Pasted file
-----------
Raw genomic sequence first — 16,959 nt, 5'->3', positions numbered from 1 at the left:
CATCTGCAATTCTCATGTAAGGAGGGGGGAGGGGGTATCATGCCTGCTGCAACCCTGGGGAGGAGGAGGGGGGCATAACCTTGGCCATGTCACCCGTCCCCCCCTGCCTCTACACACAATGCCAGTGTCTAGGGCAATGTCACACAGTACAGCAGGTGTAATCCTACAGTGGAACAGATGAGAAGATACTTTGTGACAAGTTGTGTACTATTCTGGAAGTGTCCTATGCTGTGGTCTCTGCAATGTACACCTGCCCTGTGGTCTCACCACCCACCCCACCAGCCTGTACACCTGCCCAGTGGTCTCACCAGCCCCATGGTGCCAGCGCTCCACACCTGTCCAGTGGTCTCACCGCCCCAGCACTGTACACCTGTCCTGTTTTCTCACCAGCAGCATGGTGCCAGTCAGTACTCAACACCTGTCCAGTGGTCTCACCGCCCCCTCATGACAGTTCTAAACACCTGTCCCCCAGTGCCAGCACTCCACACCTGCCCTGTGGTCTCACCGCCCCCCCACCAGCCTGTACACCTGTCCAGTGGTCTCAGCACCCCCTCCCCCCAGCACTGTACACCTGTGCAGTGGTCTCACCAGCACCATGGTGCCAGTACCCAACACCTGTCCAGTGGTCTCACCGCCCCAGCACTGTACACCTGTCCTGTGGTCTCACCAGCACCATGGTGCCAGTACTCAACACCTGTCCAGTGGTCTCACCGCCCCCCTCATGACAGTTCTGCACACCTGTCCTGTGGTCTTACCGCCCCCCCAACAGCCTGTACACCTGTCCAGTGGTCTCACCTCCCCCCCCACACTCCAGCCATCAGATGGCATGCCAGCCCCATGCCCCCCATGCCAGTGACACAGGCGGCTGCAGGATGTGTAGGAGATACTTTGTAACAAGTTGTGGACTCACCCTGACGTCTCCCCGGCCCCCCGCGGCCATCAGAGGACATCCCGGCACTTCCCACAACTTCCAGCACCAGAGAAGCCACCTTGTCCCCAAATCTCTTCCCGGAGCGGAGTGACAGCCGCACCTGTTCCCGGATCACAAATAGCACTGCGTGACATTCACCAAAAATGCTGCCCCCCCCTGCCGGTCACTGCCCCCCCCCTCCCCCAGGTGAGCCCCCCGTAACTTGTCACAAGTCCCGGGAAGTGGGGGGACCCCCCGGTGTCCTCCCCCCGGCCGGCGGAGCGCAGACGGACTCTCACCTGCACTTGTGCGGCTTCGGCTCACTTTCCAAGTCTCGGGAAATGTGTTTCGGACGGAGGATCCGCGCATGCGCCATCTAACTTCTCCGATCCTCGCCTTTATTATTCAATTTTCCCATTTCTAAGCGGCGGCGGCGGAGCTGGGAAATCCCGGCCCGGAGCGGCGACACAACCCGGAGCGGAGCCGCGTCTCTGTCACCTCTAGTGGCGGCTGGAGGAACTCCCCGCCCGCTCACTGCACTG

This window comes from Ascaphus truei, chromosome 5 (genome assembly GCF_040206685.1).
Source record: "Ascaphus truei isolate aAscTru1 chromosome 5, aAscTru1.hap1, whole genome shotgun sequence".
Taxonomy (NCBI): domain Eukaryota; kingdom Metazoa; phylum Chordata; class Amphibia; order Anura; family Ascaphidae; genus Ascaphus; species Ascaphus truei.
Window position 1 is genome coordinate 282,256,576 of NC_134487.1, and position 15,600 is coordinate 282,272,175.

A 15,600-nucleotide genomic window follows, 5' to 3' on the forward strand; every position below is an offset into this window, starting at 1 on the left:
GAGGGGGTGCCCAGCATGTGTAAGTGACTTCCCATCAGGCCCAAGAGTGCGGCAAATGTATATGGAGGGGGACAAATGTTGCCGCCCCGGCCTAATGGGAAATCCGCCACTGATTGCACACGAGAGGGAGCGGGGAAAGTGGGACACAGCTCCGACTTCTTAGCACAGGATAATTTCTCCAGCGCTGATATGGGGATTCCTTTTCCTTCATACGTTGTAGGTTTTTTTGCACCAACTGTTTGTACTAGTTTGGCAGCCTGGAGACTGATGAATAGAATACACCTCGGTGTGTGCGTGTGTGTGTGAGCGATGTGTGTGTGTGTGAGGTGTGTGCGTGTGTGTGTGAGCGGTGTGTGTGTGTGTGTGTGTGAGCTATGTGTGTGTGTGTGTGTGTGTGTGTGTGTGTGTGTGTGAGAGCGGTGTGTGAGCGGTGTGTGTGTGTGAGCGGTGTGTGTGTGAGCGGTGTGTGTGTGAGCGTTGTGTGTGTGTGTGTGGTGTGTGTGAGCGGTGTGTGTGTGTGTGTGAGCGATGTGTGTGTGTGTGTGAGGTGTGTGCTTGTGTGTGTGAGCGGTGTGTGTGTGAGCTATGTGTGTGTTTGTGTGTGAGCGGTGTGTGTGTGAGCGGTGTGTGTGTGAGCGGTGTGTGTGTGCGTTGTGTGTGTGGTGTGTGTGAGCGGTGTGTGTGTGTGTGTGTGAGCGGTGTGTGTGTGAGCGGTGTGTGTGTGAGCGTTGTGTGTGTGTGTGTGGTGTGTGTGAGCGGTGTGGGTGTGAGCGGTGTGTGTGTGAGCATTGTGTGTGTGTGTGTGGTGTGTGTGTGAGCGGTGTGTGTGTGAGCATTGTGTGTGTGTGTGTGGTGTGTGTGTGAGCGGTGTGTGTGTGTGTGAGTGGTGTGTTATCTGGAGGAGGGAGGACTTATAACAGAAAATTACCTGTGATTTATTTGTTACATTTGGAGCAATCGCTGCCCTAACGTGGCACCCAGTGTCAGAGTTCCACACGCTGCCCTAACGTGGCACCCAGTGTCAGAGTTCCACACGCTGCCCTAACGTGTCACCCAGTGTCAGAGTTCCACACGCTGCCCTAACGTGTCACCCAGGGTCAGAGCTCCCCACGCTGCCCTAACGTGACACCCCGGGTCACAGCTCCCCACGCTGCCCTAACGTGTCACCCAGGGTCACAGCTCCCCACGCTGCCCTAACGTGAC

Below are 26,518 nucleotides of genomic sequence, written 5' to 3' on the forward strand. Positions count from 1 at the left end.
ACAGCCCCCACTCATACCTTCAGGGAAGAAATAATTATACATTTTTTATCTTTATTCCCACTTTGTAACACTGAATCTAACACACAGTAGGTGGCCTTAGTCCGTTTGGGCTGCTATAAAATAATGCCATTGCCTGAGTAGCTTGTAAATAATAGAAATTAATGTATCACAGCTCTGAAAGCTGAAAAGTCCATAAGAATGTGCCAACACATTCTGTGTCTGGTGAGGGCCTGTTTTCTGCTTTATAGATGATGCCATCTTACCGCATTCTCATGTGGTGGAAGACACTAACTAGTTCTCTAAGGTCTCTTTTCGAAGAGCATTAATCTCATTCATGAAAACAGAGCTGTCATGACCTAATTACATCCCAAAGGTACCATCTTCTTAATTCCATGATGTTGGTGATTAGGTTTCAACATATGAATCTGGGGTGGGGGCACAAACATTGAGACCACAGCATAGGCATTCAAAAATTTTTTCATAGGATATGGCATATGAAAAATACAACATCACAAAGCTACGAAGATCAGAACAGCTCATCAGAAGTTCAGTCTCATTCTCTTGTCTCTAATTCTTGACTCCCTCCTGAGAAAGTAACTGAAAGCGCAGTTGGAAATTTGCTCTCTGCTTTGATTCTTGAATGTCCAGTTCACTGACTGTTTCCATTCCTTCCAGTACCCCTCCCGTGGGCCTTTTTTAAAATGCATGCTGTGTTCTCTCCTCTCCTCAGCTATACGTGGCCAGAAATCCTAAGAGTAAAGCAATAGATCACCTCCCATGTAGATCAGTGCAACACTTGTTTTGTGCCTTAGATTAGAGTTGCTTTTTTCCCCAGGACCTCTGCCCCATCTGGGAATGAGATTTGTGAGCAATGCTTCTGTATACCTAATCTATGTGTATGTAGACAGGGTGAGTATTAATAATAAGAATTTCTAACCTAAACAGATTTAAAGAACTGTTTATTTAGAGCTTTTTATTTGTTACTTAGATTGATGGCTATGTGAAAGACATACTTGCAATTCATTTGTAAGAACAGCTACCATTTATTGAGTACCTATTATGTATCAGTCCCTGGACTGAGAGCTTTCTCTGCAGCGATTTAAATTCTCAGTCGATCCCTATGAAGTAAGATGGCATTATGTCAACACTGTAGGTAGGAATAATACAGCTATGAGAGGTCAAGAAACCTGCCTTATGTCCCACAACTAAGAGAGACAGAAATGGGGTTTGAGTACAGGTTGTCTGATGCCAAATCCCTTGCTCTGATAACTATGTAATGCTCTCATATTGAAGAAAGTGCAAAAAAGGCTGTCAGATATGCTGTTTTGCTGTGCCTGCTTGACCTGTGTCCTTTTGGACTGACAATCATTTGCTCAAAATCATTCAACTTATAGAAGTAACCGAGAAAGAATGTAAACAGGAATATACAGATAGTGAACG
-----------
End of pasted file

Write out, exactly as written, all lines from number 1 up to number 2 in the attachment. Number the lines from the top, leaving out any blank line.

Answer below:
Raw genomic sequence first — 16,959 nt, 5'->3', positions numbered from 1 at the left:
CATCTGCAATTCTCATGTAAGGAGGGGGGAGGGGGTATCATGCCTGCTGCAACCCTGGGGAGGAGGAGGGGGGCATAACCTTGGCCATGTCACCCGTCCCCCCCTGCCTCTACACACAATGCCAGTGTCTAGGGCAATGTCACACAGTACAGCAGGTGTAATCCTACAGTGGAACAGATGAGAAGATACTTTGTGACAAGTTGTGTACTATTCTGGAAGTGTCCTATGCTGTGGTCTCTGCAATGTACACCTGCCCTGTGGTCTCACCACCCACCCCACCAGCCTGTACACCTGCCCAGTGGTCTCACCAGCCCCATGGTGCCAGCGCTCCACACCTGTCCAGTGGTCTCACCGCCCCAGCACTGTACACCTGTCCTGTTTTCTCACCAGCAGCATGGTGCCAGTCAGTACTCAACACCTGTCCAGTGGTCTCACCGCCCCCTCATGACAGTTCTAAACACCTGTCCCCCAGTGCCAGCACTCCACACCTGCCCTGTGGTCTCACCGCCCCCCCACCAGCCTGTACACCTGTCCAGTGGTCTCAGCACCCCCTCCCCCCAGCACTGTACACCTGTGCAGTGGTCTCACCAGCACCATGGTGCCAGTACCCAACACCTGTCCAGTGGTCTCACCGCCCCAGCACTGTACACCTGTCCTGTGGTCTCACCAGCACCATGGTGCCAGTACTCAACACCTGTCCAGTGGTCTCACCGCCCCCCTCATGACAGTTCTGCACACCTGTCCTGTGGTCTTACCGCCCCCCCAACAGCCTGTACACCTGTCCAGTGGTCTCACCTCCCCCCCCACACTCCAGCCATCAGATGGCATGCCAGCCCCATGCCCCCCATGCCAGTGACACAGGCGGCTGCAGGATGTGTAGGAGATACTTTGTAACAAGTTGTGGACTCACCCTGACGTCTCCCCGGCCCCCCGCGGCCATCAGAGGACATCCCGGCACTTCCCACAACTTCCAGCACCAGAGAAGCCACCTTGTCCCCAAATCTCTTCCCGGAGCGGAGTGACAGCCGCACCTGTTCCCGGATCACAAATAGCACTGCGTGACATTCACCAAAAATGCTGCCCCCCCCTGCCGGTCACTGCCCCCCCCCTCCCCCAGGTGAGCCCCCCGTAACTTGTCACAAGTCCCGGGAAGTGGGGGGACCCCCCGGTGTCCTCCCCCCGGCCGGCGGAGCGCAGACGGACTCTCACCTGCACTTGTGCGGCTTCGGCTCACTTTCCAAGTCTCGGGAAATGTGTTTCGGACGGAGGATCCGCGCATGCGCCATCTAACTTCTCCGATCCTCGCCTTTATTATTCAATTTTCCCATTTCTAAGCGGCGGCGGCGGAGCTGGGAAATCCCGGCCCGGAGCGGCGACACAACCCGGAGCGGAGCCGCGTCTCTGTCACCTCTAGTGGCGGCTGGAGGAACTCCCCGCCCGCTCACTGCACTG